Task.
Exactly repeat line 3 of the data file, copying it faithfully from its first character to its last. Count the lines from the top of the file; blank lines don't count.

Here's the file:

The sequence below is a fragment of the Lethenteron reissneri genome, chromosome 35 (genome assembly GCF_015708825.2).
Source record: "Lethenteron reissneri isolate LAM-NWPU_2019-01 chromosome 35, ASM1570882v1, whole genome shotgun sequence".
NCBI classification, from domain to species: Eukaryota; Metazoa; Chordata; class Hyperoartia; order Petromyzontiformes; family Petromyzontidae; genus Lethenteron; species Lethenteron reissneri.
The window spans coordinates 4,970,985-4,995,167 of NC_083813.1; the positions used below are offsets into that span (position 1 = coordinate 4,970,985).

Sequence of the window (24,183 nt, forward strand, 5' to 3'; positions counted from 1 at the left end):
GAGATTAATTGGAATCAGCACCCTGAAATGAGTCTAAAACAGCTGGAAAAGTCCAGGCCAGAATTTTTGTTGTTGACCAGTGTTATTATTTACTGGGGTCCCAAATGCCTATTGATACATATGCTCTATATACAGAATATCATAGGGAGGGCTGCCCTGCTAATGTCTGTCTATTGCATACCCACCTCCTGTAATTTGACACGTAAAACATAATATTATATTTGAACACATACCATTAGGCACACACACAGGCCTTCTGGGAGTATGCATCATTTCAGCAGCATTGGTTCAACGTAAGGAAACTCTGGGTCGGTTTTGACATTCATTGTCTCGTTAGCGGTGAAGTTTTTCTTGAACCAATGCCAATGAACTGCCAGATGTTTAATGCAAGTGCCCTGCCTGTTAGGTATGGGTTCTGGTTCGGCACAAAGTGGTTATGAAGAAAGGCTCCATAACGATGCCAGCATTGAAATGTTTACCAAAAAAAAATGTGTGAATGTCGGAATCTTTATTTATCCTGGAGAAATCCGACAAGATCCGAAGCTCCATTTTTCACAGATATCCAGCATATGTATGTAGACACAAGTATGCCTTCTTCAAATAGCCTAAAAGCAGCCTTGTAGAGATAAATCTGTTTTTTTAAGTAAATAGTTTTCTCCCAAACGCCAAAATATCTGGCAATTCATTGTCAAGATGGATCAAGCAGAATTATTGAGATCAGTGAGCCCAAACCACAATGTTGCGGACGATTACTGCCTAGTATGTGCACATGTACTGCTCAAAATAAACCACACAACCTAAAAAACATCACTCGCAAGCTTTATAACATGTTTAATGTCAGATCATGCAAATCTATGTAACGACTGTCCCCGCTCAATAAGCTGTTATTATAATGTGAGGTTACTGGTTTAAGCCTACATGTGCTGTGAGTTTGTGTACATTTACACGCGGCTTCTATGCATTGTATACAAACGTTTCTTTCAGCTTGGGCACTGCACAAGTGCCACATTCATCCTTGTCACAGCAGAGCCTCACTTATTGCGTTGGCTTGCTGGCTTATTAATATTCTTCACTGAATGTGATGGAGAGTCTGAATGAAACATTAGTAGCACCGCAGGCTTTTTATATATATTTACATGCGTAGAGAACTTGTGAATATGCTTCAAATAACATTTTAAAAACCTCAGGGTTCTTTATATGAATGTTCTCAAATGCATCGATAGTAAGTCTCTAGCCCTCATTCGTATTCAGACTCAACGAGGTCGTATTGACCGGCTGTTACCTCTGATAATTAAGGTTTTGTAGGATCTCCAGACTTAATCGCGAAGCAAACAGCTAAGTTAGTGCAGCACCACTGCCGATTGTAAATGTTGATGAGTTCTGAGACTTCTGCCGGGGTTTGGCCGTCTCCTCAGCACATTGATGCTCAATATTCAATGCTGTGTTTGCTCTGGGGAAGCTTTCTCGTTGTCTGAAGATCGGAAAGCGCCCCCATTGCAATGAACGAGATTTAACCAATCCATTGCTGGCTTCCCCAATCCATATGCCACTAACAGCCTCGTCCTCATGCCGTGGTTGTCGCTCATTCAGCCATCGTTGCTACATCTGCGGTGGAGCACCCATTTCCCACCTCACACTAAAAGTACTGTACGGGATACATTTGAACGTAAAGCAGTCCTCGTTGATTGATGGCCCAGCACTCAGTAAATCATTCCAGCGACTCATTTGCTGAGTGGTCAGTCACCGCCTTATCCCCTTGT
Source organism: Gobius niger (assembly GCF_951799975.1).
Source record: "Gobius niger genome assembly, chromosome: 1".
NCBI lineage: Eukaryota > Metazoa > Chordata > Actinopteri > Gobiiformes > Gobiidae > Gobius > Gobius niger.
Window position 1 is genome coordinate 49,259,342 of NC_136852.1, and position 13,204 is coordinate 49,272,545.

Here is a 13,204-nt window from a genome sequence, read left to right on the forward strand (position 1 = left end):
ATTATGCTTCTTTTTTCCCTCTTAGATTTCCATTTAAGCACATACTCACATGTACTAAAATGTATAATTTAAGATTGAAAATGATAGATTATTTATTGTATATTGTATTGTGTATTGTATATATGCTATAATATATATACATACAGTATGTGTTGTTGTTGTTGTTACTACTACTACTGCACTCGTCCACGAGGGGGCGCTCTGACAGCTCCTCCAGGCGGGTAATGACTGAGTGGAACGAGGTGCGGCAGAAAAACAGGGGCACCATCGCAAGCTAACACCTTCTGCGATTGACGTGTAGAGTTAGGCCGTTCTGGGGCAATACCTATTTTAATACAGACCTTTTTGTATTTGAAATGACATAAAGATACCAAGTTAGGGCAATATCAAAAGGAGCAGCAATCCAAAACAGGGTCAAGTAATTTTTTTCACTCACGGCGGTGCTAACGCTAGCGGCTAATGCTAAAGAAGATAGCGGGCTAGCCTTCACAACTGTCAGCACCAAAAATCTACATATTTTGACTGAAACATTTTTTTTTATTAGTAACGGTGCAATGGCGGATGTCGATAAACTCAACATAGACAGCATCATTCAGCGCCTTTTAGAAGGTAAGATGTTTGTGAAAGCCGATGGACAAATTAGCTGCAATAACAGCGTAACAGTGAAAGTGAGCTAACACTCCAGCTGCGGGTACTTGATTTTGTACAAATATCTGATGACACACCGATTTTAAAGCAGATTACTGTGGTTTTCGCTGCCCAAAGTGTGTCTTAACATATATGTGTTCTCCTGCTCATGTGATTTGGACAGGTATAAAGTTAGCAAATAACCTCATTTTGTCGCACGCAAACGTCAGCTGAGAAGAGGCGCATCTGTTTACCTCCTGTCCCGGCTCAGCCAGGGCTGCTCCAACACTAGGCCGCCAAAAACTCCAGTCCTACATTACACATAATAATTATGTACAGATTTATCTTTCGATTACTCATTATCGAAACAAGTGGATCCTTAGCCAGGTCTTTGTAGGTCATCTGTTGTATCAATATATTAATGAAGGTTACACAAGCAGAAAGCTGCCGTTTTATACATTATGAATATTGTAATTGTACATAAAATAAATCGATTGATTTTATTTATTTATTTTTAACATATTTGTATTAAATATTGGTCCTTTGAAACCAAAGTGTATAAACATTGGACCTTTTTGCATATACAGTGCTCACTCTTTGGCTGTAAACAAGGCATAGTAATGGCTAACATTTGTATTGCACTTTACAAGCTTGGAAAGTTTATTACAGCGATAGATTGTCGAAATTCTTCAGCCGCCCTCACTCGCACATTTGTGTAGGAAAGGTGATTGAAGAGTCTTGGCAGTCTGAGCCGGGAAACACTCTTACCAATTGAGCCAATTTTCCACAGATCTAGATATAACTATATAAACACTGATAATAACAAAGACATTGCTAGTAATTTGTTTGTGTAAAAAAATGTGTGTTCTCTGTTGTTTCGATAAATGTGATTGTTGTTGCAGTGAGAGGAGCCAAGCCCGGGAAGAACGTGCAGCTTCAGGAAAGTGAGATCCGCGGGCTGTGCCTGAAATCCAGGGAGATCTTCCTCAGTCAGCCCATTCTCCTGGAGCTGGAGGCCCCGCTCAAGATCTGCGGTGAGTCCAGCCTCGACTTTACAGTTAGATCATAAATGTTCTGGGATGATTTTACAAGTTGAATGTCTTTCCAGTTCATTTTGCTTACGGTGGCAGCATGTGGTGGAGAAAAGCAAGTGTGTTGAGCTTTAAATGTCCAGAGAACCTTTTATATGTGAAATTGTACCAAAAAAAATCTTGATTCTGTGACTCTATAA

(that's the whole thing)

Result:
NCBI classification, from domain to species: Eukaryota; Metazoa; Chordata; class Hyperoartia; order Petromyzontiformes; family Petromyzontidae; genus Lethenteron; species Lethenteron reissneri.